So, what does this mean? Simply put, it’s about reframing our thinking by putting the human, who has traditionally always been the endpoint of the transaction, as the starting point of everything we do. It’s about finding the personal connection in order to create experiences that are deeply relevant and tailormade for the intended audience; helping consumers feel understood and involved. Only then can the customer experience be truly connected and authentic.
As an agency, we have committed ourselves to transforming our operation to this mode of thinking from the inside out via internal training for our teams at every level and function within the business, as well as applying our own unique design thinking methodologies and learnings to the benefit of our clients’ businesses.
But having a design thinking mindset, is only the start of creating truly connected customer experiences. In order to be truly effective, it’s important for brands to do the following:
Define your brand & its purpose through customer-centricity
Define what your brand stands for through meaningful actions that speak to your customers. In other words, be who you are trying to reach, and the rest will fall into place. Speak their language; be helpful and trustworthy; hangout where they hangout; be passionate about their passions and strong connections will follow.
Be empathetic through data
As Google’s Head of Analytics Kevin Hartman points out: "Never have marketers known so much about their customers, but yet customers have never been more unhappy with marketing." The message is clear. Today, people live, work and play across a diverse and increasingly complex number of channels and touch points, which makes the traditional marketing method of putting people into boxes, seem insufficient and out-dated. Data allows us to be more personal and targeted than ever before, while understanding exactly what our customers care about most. Rather than making assumptions, data is fundamental for speaking in your customers’ language and reaching them at times and places which work for them, rather than the other way around.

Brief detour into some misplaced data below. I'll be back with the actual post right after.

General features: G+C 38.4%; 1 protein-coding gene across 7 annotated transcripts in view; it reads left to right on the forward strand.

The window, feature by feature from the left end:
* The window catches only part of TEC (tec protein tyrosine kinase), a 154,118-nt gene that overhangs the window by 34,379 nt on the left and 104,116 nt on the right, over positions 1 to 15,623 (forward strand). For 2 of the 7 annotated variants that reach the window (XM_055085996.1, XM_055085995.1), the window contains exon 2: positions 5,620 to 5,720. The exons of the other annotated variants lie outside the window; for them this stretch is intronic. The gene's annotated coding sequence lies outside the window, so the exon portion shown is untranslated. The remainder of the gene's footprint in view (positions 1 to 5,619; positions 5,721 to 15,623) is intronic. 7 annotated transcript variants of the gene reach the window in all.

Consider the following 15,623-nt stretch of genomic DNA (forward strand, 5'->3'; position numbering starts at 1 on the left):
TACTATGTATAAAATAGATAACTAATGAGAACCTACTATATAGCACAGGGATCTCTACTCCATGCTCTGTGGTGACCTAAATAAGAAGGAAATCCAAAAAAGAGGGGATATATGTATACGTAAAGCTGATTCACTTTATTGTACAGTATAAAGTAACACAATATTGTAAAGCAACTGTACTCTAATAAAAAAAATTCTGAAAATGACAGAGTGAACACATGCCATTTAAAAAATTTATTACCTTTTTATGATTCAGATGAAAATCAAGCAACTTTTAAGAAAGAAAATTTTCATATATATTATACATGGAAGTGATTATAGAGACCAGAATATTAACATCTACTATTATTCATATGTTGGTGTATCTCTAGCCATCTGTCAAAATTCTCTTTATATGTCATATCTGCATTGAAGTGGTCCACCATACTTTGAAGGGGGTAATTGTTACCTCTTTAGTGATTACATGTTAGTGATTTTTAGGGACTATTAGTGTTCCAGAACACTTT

Follow your heart and be human
Today, brand identity is everything, so taking the time to reflect and focus on the things that are important to you as an organisation and the culture you permeate is an important part of what makes you a brand. We are all human after all, so be human. At VMLY&R, diversity and inclusivity in the workplace is of paramount importance to us. It’s how we want to live and the culture we want to permeate – one of acceptance, equality, respect and opportunities for all people. This led to the development of PridePass, an initiative recently launched in partnership with Fortune 500 recruitment firm Manpower Group. Borne out of an understanding of the employment challenges faced by the LGBTQ+ community in Asia and across the world, PridePass lets inclusive businesses see their jobs appear on the PridePass aggregator website for free by tagging #PridePass in their online job listings. Creating a space for the LGBTQ+ community to find jobs from inclusive employers is a simple idea, but we hope a powerful one, which also helps to underline our commitment as an organisation to creating a more equal and inclusive workplace for all.
Be innovative and multichannel-oriented
As technology continues to evolve with the advent of 5G; the boom in Internet of Things (IoT) technologies revolutionising our homes, cars and what we wear, plus virtual and augmented reality (VR/AR) literally reshaping the way we view the world, there are endless ways in which brands can connect with customers in new, exciting and innovative ways which excite and entertain to create more positive brand experiences. My advice is, do it, and be creative. It’s those brands who go the extra mile to create truly joyful customer journeys who will forge stronger connections in the long-run.
As we continue to adapt to the new normal, we can only wonder about what the ‘next normal’ will look like. This period has taught us many lessons about resilience in the face of hardship; reassessing and refocusing on what’s most important to us as people, to our businesses and to our customers. And if I have one hope at this time, it’s that we enter the next normal, whatever that might be, with a reinvigorated sense of purpose.